Japan's appetite for investment in emerging markets proves to be strong across all major sectors

Much like the energy joint venture for nuclear power investment in emerging markets profiled on PolyMac in the previous post, the Japanese auto and steel industries also seem very bullish on unloading some of their cash hoards into riskier long-term, but very high yield, investments the US would be keen to watch closely.

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Japan’s appetite for emerging markets soars

By Michiyo Nakamoto and Lindsay Whipp

Published: July 18 2010 23:31 | Last updated: July 18 2010 23:31

Japanese companies are showing a growing passion for emerging markets as highlighted by Toyota and Nissan announcing on Friday that they plan to invest a combined $1.2bn in Latin America.

Those moves follow in the footsteps of Sumitomo, the large Japanese trading company, which said this month it would take a 30 per cent stake in Brazil’s Mineração Usiminas, an iron ore mining subsidiary of steelmaker Usinas Siderúrgicas de Minas Gerais, for $1.9bn.

The value of mergers and acquisitions by Japanese companies in emerging markets has this year exceeded the $7.9bn total for 2009, rising to $8.58bn, according to Dealogic.

It is not just the so-called Bric countries, Brazil, India and China that are attracting investment.

Japanese companies are seeking markets in ever more exotic lands as an ageing population and changing consumer behaviour continue to cloud growth prospects at home.

Chile, Peru and Turkey are among countries that have enjoyed Japanese investment.

Shiseido becomes the first Japanese cosmetics group to enter the Balkan countries of Albania, Kosovo and Macedonia when it starts selling its products there from mid-July. Japan’s cosmetics leader has launched an effort to globalise its operations and seeks to raise its overseas sales from 38 per cent of total in the year to March 2009 to more than 50 per cent by 2017.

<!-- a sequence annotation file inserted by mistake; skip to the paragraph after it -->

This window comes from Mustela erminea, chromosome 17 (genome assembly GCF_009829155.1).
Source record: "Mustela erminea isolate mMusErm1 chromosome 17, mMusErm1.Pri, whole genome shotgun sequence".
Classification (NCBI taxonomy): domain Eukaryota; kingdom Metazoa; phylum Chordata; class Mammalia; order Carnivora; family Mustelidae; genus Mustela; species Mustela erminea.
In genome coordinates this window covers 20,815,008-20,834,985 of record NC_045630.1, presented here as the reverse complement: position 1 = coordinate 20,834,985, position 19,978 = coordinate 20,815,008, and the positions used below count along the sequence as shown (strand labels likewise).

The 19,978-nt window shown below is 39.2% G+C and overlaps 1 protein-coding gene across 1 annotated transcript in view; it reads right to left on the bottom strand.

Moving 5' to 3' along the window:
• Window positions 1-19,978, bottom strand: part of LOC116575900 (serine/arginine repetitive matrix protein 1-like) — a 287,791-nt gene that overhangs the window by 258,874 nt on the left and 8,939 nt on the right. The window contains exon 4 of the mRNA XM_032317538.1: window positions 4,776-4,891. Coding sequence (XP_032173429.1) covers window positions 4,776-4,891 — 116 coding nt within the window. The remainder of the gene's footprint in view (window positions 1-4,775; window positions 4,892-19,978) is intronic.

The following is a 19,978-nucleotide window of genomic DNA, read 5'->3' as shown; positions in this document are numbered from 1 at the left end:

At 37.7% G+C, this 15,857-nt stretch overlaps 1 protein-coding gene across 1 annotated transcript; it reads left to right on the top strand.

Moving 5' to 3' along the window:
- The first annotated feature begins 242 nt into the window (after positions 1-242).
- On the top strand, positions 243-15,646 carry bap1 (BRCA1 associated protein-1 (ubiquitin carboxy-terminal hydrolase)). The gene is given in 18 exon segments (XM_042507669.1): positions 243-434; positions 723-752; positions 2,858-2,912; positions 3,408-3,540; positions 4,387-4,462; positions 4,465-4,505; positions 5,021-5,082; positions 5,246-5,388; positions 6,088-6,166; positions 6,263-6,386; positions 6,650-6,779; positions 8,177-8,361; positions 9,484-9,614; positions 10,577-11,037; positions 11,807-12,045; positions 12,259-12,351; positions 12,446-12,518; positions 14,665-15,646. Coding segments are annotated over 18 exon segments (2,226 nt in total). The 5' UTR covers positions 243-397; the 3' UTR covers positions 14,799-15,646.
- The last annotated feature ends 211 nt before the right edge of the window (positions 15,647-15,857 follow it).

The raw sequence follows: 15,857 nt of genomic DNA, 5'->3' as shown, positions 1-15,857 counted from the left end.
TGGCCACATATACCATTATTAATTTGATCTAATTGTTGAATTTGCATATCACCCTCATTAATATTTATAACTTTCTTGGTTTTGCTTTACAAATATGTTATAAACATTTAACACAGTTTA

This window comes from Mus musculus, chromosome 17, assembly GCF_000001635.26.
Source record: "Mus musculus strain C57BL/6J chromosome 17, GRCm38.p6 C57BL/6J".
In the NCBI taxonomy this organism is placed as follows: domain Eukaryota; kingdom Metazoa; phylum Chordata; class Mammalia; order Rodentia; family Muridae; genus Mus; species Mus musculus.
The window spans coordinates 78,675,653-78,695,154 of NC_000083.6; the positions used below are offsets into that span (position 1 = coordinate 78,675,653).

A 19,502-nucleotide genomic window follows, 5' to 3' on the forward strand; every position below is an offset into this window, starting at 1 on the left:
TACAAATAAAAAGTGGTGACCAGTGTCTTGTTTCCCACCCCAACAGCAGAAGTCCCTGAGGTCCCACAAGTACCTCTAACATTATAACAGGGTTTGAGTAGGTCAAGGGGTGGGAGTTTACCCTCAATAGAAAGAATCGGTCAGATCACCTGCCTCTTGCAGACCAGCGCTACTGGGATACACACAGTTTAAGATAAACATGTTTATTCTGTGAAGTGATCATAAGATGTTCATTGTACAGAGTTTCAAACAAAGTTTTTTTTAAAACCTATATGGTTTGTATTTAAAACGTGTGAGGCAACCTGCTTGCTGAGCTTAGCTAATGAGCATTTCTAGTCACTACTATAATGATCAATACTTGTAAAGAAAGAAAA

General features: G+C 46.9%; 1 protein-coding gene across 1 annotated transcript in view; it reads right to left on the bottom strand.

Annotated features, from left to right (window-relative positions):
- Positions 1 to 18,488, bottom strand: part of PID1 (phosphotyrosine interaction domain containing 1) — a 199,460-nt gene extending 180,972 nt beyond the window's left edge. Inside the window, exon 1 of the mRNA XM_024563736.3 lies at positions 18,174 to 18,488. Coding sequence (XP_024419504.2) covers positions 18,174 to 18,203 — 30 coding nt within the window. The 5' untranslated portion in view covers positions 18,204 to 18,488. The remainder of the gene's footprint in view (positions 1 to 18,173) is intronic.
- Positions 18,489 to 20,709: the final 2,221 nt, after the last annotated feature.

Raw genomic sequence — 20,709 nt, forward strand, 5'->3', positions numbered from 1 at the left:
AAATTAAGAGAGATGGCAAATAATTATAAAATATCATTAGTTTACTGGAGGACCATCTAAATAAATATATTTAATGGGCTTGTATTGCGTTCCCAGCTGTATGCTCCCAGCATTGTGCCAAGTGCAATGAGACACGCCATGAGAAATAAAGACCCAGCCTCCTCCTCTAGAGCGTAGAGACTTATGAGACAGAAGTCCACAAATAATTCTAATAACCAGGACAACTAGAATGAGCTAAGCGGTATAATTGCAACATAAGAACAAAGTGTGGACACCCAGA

This year, Shiseido entered the Mongolian market. While Mongolia’s population is 2.7m, about one-fifth that of Tokyo alone, the market for prestige cosmetics has nearly doubled in the six years since 2003, Shiseido said. Yasuhiko Harada, Shiseido’s corporate senior executive officer, said: “It takes a very long time to develop brand recognition so we have to start as early as possible.”

Mr Harada added that the first stage of the market entry process was not necessarily an expensive step since it usually involved a distribution deal with a local company.

Once the market develops, Shiseido will then move to the next step of setting up its own 100 per cent-owned subsidiary, which is a bigger commitment but can bring greater rewards.

In Russia, after Shiseido set up its own subsidiary that covers Moscow and St Petersburg, sales doubled, Mr Harada said.

Makers of consumer products and companies tapping natural resources are not the only Japanese companies targeting markets beyond the Brics.

NKSJ, Japan’s second-largest non-life insurance group by premiums, is splashing out about Y28bn ($323m) to acquire Fiba Sigorta Anonim Sirketi, a Turkish insurer, in the Japanese group’s largest acquisition to date.

Meanwhile, NTT is acquiring Dimension Data, an IT services company based in South Africa with a London listing and global operations, for $3.2bn

“It’s fair to say Japanese companies are not shy about investing in diverse geographies if the opportunity is right,” said Steven Thomas, co-head of mergers and acquisitions at UBS in Tokyo.

The trend could accelerate if corporate Japan agrees with a study group set up by the ministry of economy, trade and industry that is encouraging the private sector to step up activities in developing countries, including among low-income earners.

Those consumers “are attracting attention as a promising market” worth an estimated Y5,000bn, or about the size of Japan’s gross domestic product, the study group said in a report.

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